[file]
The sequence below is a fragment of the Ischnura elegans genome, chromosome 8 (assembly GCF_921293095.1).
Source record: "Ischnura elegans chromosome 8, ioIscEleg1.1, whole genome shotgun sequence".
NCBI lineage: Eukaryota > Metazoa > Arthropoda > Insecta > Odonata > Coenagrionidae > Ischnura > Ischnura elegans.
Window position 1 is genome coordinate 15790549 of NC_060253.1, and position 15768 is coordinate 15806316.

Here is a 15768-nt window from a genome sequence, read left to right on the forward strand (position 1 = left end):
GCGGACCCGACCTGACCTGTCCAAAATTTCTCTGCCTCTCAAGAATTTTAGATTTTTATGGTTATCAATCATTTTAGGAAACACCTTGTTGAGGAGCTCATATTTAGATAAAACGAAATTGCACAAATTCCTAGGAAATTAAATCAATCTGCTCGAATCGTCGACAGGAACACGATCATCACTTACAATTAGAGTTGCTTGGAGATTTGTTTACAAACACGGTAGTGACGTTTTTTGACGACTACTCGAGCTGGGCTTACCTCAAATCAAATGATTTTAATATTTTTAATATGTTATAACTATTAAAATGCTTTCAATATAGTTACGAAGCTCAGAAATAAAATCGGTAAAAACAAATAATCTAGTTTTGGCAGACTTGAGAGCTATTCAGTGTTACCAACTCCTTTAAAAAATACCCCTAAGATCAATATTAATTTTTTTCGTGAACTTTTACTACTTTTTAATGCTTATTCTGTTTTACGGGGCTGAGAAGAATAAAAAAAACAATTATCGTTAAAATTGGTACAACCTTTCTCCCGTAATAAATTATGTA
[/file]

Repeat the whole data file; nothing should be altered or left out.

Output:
The sequence below is a fragment of the Ischnura elegans genome, chromosome 8 (assembly GCF_921293095.1).
Source record: "Ischnura elegans chromosome 8, ioIscEleg1.1, whole genome shotgun sequence".
NCBI lineage: Eukaryota > Metazoa > Arthropoda > Insecta > Odonata > Coenagrionidae > Ischnura > Ischnura elegans.
Window position 1 is genome coordinate 15790549 of NC_060253.1, and position 15768 is coordinate 15806316.

Here is a 15768-nt window from a genome sequence, read left to right on the forward strand (position 1 = left end):
GCGGACCCGACCTGACCTGTCCAAAATTTCTCTGCCTCTCAAGAATTTTAGATTTTTATGGTTATCAATCATTTTAGGAAACACCTTGTTGAGGAGCTCATATTTAGATAAAACGAAATTGCACAAATTCCTAGGAAATTAAATCAATCTGCTCGAATCGTCGACAGGAACACGATCATCACTTACAATTAGAGTTGCTTGGAGATTTGTTTACAAACACGGTAGTGACGTTTTTTGACGACTACTCGAGCTGGGCTTACCTCAAATCAAATGATTTTAATATTTTTAATATGTTATAACTATTAAAATGCTTTCAATATAGTTACGAAGCTCAGAAATAAAATCGGTAAAAACAAATAATCTAGTTTTGGCAGACTTGAGAGCTATTCAGTGTTACCAACTCCTTTAAAAAATACCCCTAAGATCAATATTAATTTTTTTCGTGAACTTTTACTACTTTTTAATGCTTATTCTGTTTTACGGGGCTGAGAAGAATAAAAAAAACAATTATCGTTAAAATTGGTACAACCTTTCTCCCGTAATAAATTATGTA